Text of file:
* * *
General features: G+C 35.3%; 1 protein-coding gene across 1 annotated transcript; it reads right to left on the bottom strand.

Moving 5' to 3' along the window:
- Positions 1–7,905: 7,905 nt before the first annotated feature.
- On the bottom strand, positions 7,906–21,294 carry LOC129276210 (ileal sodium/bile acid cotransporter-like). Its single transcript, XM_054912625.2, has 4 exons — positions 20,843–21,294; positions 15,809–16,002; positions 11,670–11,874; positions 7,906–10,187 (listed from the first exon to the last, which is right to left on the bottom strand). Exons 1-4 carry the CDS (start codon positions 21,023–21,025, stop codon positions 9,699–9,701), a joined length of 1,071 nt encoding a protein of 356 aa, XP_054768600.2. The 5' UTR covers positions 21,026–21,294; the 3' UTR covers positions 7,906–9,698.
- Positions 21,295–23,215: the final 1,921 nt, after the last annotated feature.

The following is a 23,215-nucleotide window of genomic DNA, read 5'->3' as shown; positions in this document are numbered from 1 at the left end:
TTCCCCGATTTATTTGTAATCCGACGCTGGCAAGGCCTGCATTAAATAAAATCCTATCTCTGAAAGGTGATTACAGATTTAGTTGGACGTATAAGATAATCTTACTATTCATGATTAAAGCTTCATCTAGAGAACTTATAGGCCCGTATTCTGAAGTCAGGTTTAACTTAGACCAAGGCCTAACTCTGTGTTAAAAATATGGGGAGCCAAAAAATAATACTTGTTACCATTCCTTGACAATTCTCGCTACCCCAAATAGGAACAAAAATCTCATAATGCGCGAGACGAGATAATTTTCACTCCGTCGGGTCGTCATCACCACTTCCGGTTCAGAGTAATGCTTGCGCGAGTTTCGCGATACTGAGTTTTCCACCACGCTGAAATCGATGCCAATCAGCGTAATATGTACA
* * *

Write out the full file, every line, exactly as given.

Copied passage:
General features: G+C 35.3%; 1 protein-coding gene across 1 annotated transcript; it reads right to left on the bottom strand.

Moving 5' to 3' along the window:
- Positions 1–7,905: 7,905 nt before the first annotated feature.
- On the bottom strand, positions 7,906–21,294 carry LOC129276210 (ileal sodium/bile acid cotransporter-like). Its single transcript, XM_054912625.2, has 4 exons — positions 20,843–21,294; positions 15,809–16,002; positions 11,670–11,874; positions 7,906–10,187 (listed from the first exon to the last, which is right to left on the bottom strand). Exons 1-4 carry the CDS (start codon positions 21,023–21,025, stop codon positions 9,699–9,701), a joined length of 1,071 nt encoding a protein of 356 aa, XP_054768600.2. The 5' UTR covers positions 21,026–21,294; the 3' UTR covers positions 7,906–9,698.
- Positions 21,295–23,215: the final 1,921 nt, after the last annotated feature.

The following is a 23,215-nucleotide window of genomic DNA, read 5'->3' as shown; positions in this document are numbered from 1 at the left end:
TTCCCCGATTTATTTGTAATCCGACGCTGGCAAGGCCTGCATTAAATAAAATCCTATCTCTGAAAGGTGATTACAGATTTAGTTGGACGTATAAGATAATCTTACTATTCATGATTAAAGCTTCATCTAGAGAACTTATAGGCCCGTATTCTGAAGTCAGGTTTAACTTAGACCAAGGCCTAACTCTGTGTTAAAAATATGGGGAGCCAAAAAATAATACTTGTTACCATTCCTTGACAATTCTCGCTACCCCAAATAGGAACAAAAATCTCATAATGCGCGAGACGAGATAATTTTCACTCCGTCGGGTCGTCATCACCACTTCCGGTTCAGAGTAATGCTTGCGCGAGTTTCGCGATACTGAGTTTTCCACCACGCTGAAATCGATGCCAATCAGCGTAATATGTACA